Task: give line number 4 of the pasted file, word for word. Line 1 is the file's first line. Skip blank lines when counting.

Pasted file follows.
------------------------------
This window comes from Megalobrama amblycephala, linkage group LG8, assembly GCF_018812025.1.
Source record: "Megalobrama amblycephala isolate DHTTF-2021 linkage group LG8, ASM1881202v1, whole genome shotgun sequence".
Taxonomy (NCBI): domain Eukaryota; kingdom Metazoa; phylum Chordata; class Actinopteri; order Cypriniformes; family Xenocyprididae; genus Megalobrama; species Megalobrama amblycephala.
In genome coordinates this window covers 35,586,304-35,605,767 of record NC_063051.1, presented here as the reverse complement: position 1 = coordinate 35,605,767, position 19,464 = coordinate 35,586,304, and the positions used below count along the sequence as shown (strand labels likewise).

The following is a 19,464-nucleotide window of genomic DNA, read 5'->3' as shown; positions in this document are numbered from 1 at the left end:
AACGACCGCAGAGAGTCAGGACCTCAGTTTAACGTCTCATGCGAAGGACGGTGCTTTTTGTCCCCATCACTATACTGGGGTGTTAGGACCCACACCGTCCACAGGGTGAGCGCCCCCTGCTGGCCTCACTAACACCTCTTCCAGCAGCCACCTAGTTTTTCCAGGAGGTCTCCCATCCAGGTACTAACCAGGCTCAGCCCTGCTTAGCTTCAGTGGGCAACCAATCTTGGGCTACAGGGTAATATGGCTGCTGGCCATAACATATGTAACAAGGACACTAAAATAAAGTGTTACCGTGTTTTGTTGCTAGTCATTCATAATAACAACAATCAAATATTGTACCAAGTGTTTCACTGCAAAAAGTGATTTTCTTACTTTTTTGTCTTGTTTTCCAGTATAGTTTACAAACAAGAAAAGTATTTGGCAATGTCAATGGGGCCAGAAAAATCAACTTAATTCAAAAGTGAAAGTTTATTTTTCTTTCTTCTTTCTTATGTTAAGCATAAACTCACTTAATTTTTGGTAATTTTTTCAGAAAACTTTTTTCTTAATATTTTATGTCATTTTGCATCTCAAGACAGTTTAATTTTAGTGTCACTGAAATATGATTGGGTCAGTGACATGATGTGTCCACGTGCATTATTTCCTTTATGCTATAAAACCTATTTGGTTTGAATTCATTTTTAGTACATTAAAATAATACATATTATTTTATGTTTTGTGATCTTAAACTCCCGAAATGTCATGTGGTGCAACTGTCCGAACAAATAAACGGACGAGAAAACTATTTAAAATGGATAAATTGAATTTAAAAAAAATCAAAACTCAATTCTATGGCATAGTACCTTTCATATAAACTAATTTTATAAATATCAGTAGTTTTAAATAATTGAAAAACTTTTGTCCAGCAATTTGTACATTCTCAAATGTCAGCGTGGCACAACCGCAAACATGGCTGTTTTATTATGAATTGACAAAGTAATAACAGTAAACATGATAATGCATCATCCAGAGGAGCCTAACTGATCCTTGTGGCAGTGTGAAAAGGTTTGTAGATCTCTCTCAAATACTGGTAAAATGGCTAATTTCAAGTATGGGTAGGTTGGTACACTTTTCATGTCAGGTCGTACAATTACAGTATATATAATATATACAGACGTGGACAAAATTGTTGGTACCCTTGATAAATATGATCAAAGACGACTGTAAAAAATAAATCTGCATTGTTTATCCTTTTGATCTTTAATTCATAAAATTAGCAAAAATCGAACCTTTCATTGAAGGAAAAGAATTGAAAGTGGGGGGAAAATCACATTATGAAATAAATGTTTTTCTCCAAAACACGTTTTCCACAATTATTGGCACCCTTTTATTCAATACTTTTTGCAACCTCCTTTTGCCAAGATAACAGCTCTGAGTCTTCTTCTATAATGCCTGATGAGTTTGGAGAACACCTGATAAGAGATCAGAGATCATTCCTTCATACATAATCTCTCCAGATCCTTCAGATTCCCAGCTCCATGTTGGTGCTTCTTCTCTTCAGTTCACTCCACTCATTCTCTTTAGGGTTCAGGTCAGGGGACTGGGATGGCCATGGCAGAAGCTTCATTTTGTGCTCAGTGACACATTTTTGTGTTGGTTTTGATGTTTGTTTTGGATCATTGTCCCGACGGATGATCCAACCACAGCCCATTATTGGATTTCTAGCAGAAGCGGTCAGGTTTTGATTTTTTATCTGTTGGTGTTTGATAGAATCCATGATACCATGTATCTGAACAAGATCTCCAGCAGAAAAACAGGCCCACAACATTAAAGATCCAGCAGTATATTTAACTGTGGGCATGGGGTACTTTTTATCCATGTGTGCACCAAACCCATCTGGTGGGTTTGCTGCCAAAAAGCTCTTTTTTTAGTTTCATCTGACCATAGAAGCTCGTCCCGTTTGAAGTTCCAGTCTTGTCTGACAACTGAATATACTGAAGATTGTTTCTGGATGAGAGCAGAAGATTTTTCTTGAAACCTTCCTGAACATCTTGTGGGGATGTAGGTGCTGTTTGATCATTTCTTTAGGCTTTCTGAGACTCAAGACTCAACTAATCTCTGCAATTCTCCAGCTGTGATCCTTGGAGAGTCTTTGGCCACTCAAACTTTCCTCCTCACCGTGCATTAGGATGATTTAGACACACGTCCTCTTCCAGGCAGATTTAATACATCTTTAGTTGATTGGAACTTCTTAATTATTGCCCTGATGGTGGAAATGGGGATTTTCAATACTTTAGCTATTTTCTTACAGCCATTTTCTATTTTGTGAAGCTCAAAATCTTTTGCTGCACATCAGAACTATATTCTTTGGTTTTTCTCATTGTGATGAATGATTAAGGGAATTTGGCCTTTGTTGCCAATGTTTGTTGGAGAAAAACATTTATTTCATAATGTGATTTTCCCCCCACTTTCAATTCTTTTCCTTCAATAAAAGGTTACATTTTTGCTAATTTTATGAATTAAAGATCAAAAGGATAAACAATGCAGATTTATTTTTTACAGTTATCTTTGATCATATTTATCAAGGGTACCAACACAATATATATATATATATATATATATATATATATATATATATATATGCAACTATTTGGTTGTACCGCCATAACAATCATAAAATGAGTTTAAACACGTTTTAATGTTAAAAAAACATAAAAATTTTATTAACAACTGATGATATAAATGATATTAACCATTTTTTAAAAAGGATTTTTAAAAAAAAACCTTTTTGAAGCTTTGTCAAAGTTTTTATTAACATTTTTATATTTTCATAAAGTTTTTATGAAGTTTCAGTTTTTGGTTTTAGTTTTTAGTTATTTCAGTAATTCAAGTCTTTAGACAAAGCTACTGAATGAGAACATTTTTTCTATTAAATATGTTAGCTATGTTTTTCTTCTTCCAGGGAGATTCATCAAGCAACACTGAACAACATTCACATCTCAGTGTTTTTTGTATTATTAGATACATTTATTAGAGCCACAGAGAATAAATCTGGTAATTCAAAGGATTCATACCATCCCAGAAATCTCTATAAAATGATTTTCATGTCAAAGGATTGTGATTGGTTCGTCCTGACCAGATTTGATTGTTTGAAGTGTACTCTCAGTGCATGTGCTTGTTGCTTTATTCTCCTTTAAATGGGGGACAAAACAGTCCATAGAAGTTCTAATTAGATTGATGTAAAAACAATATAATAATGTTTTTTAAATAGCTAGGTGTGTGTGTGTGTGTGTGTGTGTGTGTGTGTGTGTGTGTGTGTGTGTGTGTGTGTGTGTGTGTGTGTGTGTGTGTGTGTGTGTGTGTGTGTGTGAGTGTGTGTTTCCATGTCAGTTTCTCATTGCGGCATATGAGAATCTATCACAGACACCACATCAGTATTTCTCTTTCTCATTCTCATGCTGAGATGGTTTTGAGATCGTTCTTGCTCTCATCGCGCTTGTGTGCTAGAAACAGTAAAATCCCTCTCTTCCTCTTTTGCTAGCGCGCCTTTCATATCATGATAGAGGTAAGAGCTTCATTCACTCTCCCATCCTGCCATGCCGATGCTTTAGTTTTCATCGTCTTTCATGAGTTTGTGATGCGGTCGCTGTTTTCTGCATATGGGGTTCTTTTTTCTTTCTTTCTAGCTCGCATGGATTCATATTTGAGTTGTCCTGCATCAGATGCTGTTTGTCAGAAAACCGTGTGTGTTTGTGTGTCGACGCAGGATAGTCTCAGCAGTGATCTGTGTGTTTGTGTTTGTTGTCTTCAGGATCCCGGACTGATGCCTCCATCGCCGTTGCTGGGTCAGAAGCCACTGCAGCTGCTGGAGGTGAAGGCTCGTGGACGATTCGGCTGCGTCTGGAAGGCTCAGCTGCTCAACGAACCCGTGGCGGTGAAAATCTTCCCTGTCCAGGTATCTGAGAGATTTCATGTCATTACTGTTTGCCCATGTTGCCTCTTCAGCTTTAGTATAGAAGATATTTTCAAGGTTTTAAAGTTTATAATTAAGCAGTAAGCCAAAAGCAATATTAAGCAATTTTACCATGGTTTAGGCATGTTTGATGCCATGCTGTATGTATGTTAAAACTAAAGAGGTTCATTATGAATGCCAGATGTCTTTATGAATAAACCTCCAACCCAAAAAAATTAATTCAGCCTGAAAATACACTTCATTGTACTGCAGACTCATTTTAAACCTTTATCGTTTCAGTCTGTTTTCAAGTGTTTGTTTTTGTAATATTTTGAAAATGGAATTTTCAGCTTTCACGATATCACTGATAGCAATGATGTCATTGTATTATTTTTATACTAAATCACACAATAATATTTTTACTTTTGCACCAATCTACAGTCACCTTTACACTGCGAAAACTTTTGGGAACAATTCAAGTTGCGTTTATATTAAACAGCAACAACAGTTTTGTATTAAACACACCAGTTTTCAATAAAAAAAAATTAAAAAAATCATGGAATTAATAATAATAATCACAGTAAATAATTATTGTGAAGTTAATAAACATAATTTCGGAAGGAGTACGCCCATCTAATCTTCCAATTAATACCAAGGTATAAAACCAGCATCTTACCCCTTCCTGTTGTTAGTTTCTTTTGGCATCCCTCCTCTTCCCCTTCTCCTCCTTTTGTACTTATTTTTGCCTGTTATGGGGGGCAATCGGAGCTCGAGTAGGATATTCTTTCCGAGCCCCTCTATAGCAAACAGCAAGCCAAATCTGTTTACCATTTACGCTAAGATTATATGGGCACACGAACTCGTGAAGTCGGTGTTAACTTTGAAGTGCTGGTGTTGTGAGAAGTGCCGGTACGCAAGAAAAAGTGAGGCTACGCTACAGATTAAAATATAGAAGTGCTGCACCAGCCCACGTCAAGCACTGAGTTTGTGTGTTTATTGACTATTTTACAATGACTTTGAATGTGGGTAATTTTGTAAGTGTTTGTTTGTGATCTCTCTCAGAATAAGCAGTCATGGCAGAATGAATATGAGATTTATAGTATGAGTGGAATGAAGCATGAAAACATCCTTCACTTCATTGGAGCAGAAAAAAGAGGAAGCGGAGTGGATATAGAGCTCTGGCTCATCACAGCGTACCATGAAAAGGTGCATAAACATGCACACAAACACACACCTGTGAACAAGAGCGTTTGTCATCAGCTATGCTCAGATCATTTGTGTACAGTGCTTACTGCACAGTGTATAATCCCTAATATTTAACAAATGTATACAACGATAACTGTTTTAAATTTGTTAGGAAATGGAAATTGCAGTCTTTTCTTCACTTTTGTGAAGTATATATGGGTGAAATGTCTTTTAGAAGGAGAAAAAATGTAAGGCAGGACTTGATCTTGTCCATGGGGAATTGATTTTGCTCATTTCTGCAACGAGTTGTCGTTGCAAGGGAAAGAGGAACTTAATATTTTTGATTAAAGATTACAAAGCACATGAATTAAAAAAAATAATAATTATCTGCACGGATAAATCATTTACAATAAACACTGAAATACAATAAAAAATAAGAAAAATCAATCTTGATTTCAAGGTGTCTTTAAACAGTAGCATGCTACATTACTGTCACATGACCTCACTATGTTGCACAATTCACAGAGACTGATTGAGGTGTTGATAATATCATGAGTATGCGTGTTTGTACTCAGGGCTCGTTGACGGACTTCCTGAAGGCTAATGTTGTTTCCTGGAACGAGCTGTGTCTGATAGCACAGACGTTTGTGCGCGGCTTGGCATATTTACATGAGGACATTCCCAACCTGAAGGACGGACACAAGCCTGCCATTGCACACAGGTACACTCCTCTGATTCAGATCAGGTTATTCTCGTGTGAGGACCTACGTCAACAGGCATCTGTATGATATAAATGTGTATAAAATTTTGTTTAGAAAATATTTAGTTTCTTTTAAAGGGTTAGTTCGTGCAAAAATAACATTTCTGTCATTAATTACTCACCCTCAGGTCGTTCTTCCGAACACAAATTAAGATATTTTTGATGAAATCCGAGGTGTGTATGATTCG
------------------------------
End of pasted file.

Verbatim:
In genome coordinates this window covers 35,586,304-35,605,767 of record NC_063051.1, presented here as the reverse complement: position 1 = coordinate 35,605,767, position 19,464 = coordinate 35,586,304, and the positions used below count along the sequence as shown (strand labels likewise).